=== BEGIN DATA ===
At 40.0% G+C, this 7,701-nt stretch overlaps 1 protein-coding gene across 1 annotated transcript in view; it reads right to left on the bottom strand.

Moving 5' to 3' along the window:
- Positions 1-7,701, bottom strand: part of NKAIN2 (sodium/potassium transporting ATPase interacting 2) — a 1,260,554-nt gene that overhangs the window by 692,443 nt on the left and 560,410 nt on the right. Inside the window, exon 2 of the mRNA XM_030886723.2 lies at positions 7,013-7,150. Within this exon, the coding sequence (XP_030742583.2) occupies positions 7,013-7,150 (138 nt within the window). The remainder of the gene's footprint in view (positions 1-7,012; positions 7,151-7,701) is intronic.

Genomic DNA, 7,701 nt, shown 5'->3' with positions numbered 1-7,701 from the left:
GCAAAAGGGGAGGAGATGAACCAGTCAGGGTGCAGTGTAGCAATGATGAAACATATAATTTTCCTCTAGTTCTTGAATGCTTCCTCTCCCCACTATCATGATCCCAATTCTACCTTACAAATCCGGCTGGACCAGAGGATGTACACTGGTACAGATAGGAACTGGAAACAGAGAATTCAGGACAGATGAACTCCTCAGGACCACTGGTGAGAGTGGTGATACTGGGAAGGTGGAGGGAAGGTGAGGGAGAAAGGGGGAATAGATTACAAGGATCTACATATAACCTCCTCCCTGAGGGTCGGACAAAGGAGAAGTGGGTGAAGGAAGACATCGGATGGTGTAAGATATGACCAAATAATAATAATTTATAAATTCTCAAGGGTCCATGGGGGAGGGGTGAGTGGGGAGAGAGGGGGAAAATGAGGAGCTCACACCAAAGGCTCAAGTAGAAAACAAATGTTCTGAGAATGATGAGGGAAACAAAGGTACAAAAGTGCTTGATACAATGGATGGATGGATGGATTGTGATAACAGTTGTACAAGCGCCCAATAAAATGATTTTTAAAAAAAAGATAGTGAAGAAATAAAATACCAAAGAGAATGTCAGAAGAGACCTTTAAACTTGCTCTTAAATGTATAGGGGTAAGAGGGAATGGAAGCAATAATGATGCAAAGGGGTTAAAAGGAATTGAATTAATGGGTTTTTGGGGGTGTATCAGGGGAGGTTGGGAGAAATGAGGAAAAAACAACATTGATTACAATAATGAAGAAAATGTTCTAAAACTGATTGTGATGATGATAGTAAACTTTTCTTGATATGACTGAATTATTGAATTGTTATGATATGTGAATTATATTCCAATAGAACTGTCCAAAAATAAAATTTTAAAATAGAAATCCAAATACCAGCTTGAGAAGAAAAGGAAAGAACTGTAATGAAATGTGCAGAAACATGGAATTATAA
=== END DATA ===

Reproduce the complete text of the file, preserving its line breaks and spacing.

At 40.0% G+C, this 7,701-nt stretch overlaps 1 protein-coding gene across 1 annotated transcript in view; it reads right to left on the bottom strand.

Moving 5' to 3' along the window:
- Positions 1-7,701, bottom strand: part of NKAIN2 (sodium/potassium transporting ATPase interacting 2) — a 1,260,554-nt gene that overhangs the window by 692,443 nt on the left and 560,410 nt on the right. Inside the window, exon 2 of the mRNA XM_030886723.2 lies at positions 7,013-7,150. Within this exon, the coding sequence (XP_030742583.2) occupies positions 7,013-7,150 (138 nt within the window). The remainder of the gene's footprint in view (positions 1-7,012; positions 7,151-7,701) is intronic.

Genomic DNA, 7,701 nt, shown 5'->3' with positions numbered 1-7,701 from the left:
GCAAAAGGGGAGGAGATGAACCAGTCAGGGTGCAGTGTAGCAATGATGAAACATATAATTTTCCTCTAGTTCTTGAATGCTTCCTCTCCCCACTATCATGATCCCAATTCTACCTTACAAATCCGGCTGGACCAGAGGATGTACACTGGTACAGATAGGAACTGGAAACAGAGAATTCAGGACAGATGAACTCCTCAGGACCACTGGTGAGAGTGGTGATACTGGGAAGGTGGAGGGAAGGTGAGGGAGAAAGGGGGAATAGATTACAAGGATCTACATATAACCTCCTCCCTGAGGGTCGGACAAAGGAGAAGTGGGTGAAGGAAGACATCGGATGGTGTAAGATATGACCAAATAATAATAATTTATAAATTCTCAAGGGTCCATGGGGGAGGGGTGAGTGGGGAGAGAGGGGGAAAATGAGGAGCTCACACCAAAGGCTCAAGTAGAAAACAAATGTTCTGAGAATGATGAGGGAAACAAAGGTACAAAAGTGCTTGATACAATGGATGGATGGATGGATTGTGATAACAGTTGTACAAGCGCCCAATAAAATGATTTTTAAAAAAAAGATAGTGAAGAAATAAAATACCAAAGAGAATGTCAGAAGAGACCTTTAAACTTGCTCTTAAATGTATAGGGGTAAGAGGGAATGGAAGCAATAATGATGCAAAGGGGTTAAAAGGAATTGAATTAATGGGTTTTTGGGGGTGTATCAGGGGAGGTTGGGAGAAATGAGGAAAAAACAACATTGATTACAATAATGAAGAAAATGTTCTAAAACTGATTGTGATGATGATAGTAAACTTTTCTTGATATGACTGAATTATTGAATTGTTATGATATGTGAATTATATTCCAATAGAACTGTCCAAAAATAAAATTTTAAAATAGAAATCCAAATACCAGCTTGAGAAGAAAAGGAAAGAACTGTAATGAAATGTGCAGAAACATGGAATTATAA